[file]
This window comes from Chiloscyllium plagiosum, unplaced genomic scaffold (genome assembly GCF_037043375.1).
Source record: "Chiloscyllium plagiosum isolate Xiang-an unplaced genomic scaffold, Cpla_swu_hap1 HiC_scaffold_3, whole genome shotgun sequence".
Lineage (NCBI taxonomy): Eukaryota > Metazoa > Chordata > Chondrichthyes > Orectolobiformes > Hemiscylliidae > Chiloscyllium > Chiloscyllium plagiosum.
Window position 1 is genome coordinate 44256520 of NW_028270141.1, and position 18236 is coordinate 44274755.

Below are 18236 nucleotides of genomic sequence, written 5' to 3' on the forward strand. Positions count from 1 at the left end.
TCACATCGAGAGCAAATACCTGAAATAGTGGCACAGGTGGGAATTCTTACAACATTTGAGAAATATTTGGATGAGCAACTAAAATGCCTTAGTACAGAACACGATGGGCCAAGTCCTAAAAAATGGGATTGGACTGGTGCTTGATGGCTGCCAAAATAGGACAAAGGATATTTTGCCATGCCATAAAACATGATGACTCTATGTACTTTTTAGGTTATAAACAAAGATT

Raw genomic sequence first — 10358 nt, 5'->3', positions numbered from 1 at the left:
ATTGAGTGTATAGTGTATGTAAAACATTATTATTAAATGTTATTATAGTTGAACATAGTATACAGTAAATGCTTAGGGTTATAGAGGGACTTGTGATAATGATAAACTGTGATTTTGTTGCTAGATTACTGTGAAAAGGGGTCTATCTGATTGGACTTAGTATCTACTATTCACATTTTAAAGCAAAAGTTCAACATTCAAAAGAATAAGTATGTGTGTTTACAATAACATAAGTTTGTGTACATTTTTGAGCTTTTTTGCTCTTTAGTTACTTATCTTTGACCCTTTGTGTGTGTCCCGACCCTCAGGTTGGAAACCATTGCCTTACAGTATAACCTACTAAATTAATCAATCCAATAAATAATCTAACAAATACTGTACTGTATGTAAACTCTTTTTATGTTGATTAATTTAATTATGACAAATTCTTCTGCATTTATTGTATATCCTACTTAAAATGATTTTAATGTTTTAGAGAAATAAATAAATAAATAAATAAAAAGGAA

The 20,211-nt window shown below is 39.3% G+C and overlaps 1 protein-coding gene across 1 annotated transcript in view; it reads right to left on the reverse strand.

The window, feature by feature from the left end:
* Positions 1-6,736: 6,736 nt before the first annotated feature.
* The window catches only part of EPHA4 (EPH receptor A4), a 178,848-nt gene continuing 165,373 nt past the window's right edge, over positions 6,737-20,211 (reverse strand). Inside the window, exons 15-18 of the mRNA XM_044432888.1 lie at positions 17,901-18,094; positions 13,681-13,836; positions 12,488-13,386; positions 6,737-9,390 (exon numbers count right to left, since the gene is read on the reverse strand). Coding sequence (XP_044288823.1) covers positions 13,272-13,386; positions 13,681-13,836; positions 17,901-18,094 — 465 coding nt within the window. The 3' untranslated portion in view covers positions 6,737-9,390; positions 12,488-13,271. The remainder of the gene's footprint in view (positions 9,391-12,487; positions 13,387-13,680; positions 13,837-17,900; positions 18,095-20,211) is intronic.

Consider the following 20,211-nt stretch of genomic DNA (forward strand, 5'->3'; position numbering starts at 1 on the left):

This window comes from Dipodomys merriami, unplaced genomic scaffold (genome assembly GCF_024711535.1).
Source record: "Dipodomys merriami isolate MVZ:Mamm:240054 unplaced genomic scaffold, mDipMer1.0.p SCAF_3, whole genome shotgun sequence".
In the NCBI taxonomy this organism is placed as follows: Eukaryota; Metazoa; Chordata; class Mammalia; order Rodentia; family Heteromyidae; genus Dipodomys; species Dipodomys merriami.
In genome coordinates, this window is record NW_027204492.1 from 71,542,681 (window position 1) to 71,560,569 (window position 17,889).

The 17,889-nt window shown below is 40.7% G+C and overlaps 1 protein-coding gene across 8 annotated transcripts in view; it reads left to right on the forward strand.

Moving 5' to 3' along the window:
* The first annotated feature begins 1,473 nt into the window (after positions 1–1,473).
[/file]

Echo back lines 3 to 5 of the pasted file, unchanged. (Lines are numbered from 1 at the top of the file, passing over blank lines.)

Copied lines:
Lineage (NCBI taxonomy): Eukaryota > Metazoa > Chordata > Chondrichthyes > Orectolobiformes > Hemiscylliidae > Chiloscyllium > Chiloscyllium plagiosum.
Window position 1 is genome coordinate 44256520 of NW_028270141.1, and position 18236 is coordinate 44274755.

Below are 18236 nucleotides of genomic sequence, written 5' to 3' on the forward strand. Positions count from 1 at the left end.